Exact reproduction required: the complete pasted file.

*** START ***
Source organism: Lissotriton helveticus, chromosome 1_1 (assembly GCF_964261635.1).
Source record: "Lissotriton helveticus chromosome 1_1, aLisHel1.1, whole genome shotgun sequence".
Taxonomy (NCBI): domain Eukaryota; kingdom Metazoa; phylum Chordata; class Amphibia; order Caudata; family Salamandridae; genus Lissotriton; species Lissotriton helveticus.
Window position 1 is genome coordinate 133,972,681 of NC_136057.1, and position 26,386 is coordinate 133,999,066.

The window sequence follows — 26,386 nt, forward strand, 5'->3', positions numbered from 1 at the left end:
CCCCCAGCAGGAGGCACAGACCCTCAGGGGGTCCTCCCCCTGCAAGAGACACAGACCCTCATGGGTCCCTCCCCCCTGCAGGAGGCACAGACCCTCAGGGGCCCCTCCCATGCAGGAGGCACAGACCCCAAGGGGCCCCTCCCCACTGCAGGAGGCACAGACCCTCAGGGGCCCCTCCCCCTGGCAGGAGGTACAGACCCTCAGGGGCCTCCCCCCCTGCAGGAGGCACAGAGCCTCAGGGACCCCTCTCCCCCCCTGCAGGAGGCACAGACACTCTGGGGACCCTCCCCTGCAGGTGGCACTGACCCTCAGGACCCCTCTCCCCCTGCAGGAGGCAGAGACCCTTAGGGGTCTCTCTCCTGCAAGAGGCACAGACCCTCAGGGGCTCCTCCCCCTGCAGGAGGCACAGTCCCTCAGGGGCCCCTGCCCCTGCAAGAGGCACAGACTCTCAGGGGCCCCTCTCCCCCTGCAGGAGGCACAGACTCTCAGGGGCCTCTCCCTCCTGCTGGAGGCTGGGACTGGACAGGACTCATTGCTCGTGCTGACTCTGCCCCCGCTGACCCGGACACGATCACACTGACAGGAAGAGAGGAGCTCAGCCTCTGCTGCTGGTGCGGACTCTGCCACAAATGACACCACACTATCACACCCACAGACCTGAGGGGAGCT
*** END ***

Source organism: Lissotriton helveticus, chromosome 1_1 (assembly GCF_964261635.1).
Source record: "Lissotriton helveticus chromosome 1_1, aLisHel1.1, whole genome shotgun sequence".
Taxonomy (NCBI): domain Eukaryota; kingdom Metazoa; phylum Chordata; class Amphibia; order Caudata; family Salamandridae; genus Lissotriton; species Lissotriton helveticus.
Window position 1 is genome coordinate 133,972,681 of NC_136057.1, and position 26,386 is coordinate 133,999,066.

The window sequence follows — 26,386 nt, forward strand, 5'->3', positions numbered from 1 at the left end:
CCCCCAGCAGGAGGCACAGACCCTCAGGGGGTCCTCCCCCTGCAAGAGACACAGACCCTCATGGGTCCCTCCCCCCTGCAGGAGGCACAGACCCTCAGGGGCCCCTCCCATGCAGGAGGCACAGACCCCAAGGGGCCCCTCCCCACTGCAGGAGGCACAGACCCTCAGGGGCCCCTCCCCCTGGCAGGAGGTACAGACCCTCAGGGGCCTCCCCCCCTGCAGGAGGCACAGAGCCTCAGGGACCCCTCTCCCCCCCTGCAGGAGGCACAGACACTCTGGGGACCCTCCCCTGCAGGTGGCACTGACCCTCAGGACCCCTCTCCCCCTGCAGGAGGCAGAGACCCTTAGGGGTCTCTCTCCTGCAAGAGGCACAGACCCTCAGGGGCTCCTCCCCCTGCAGGAGGCACAGTCCCTCAGGGGCCCCTGCCCCTGCAAGAGGCACAGACTCTCAGGGGCCCCTCTCCCCCTGCAGGAGGCACAGACTCTCAGGGGCCTCTCCCTCCTGCTGGAGGCTGGGACTGGACAGGACTCATTGCTCGTGCTGACTCTGCCCCCGCTGACCCGGACACGATCACACTGACAGGAAGAGAGGAGCTCAGCCTCTGCTGCTGGTGCGGACTCTGCCACAAATGACACCACACTATCACACCCACAGACCTGAGGGGAGCT